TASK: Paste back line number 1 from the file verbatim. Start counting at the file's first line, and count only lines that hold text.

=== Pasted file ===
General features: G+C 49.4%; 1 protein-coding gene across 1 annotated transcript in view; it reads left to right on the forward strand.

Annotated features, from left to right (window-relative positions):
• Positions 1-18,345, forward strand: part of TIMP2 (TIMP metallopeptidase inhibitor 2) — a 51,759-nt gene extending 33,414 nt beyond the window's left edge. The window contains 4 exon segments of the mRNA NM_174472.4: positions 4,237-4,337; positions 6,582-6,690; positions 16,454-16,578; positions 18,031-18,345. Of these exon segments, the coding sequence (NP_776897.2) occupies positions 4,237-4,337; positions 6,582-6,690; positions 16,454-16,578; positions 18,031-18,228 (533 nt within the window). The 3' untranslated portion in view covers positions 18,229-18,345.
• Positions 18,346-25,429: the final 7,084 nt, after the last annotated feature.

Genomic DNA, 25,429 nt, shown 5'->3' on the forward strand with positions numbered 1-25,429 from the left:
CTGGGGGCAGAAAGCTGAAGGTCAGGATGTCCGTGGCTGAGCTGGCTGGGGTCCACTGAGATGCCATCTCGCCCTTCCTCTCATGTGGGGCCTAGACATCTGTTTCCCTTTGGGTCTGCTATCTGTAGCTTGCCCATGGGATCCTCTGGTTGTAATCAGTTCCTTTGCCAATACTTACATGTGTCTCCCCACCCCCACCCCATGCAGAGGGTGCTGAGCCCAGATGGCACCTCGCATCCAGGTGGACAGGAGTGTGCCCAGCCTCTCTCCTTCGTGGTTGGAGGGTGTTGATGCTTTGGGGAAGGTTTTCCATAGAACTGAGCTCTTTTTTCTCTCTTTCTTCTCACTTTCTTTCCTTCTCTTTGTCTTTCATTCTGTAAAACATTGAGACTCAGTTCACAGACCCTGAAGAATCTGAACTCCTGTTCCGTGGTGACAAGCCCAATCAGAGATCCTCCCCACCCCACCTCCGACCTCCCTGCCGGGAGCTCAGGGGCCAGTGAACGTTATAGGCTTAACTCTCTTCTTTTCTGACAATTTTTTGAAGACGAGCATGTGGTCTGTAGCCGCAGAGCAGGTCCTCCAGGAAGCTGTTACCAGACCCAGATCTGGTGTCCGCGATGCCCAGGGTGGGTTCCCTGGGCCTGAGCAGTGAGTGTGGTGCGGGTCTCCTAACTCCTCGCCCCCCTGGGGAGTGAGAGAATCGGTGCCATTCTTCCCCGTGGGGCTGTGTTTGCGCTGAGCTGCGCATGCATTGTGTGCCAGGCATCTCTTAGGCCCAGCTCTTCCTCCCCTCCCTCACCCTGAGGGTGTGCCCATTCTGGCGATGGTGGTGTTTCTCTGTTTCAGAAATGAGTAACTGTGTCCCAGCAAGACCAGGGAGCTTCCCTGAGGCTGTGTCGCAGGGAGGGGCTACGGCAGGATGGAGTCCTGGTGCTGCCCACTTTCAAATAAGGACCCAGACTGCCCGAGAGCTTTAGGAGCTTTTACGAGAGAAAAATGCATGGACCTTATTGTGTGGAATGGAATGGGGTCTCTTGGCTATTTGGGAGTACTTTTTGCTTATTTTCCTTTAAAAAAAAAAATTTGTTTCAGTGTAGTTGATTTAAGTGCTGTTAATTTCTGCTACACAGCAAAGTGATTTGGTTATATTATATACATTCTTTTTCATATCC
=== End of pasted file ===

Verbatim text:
General features: G+C 49.4%; 1 protein-coding gene across 1 annotated transcript in view; it reads left to right on the forward strand.